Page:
It must have been just after the first Cape Town hipster had tragically died from beard-oil poisoning while drinking an almond latté when I first heard of the Dog’s Bollocks. I initially assumed this to be the name of one of these ridiculous shooter drinks or a vogueish new tattoo pattern. Instead, the Dogs Bollocks turns out to be a place in the Gardens flipping burgers which the in-crowd deemed to be the best thing to hit town since Dis-Chem started selling a ladies’ underarm grooming kit.
Photo: Black Label Charters, Cairns, Australia
I hadn’t killed a marlin for some time now, so I decided to go out and eat one. Not a whole thousand pound fish, mind you. At least, not in one sitting.
This lust for game-fish lead me to Miller’s Thumb, the restaurant that has for over two decades been a local institution to those residing in the Cape Town City Bowl. It does fish and some meat, as well as having the kind of casual homely atmosphere that makes one tend to frequent the joint often, if only to hang at the small bar talking to other locals about killing fish with surface lures, tools with which to trim beards and the current tattoo fashions.
I’ve always dreamt of a tall, gangly blonde looking down at me and utterings words to the tune of “oh, just eat it like a mielie”. But this she did, smiling before turning around to head for the kitchen leaving me with a still heart and a deep-fried pig’s tail in my hand.
A taxing few days’ Oriental dining were accompanied by some Sauvignon Blanc wines, and I am happy to report that I appear to have lived to tell the tale. Like the culinary offerings of the East, Sauvignon Blanc is never-ever going to be truly great, but as the dining sessions showed, it is a wine that does provide fleeting, brisk sustenance of the vinous kind.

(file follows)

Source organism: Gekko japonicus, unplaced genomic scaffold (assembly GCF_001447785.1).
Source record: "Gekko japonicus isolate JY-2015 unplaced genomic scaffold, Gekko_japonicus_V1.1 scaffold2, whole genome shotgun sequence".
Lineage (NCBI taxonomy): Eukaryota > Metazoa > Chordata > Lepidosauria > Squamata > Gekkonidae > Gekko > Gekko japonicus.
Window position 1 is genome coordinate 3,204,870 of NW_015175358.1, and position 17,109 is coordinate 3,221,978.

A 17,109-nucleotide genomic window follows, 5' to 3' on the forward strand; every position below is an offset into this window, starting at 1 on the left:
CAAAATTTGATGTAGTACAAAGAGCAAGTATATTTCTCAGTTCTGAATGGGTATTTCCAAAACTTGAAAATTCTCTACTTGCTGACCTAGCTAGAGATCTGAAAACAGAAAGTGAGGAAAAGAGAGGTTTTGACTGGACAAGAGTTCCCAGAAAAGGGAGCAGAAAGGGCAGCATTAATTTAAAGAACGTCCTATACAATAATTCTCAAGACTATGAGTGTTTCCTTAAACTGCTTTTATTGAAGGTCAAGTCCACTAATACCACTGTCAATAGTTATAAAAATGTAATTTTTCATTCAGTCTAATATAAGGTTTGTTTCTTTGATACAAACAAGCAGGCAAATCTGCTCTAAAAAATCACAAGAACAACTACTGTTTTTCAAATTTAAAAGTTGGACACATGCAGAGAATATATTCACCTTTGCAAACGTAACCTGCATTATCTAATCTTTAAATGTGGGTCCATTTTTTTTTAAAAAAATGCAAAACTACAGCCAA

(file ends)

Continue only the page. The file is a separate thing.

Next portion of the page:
If the prospect of being exposed to a disconcerting slice of knife-crime or the possibility of contracting a virulent STD are not enough to frighten tourists from visiting Cape Town, there is always the African cuisine. For while the Mother City has in the eyes of foreign and local critics alike garnered a reputation for an international, wine-land, with-it kind of cooking, those wishing to seek-out the fleshpots of a more indigenous and ethnic nature will be less rapturous than those New York Times and Guardian journalists popping a wet-one about the local tapas bars and Asian noodle joints.
Just in-case you thought otherwise, wine-writing is not as engagingly gratifying and pleasure-filled a profession as it would appear. Take the delivery of all those complimentary tasting samples, for example. Why do the winery couriers always ring one’s doorbell just as you are in the middle of delicate contractual negotiations with that paranoid editor so petrified at the prospect of losing your free-lance writing services?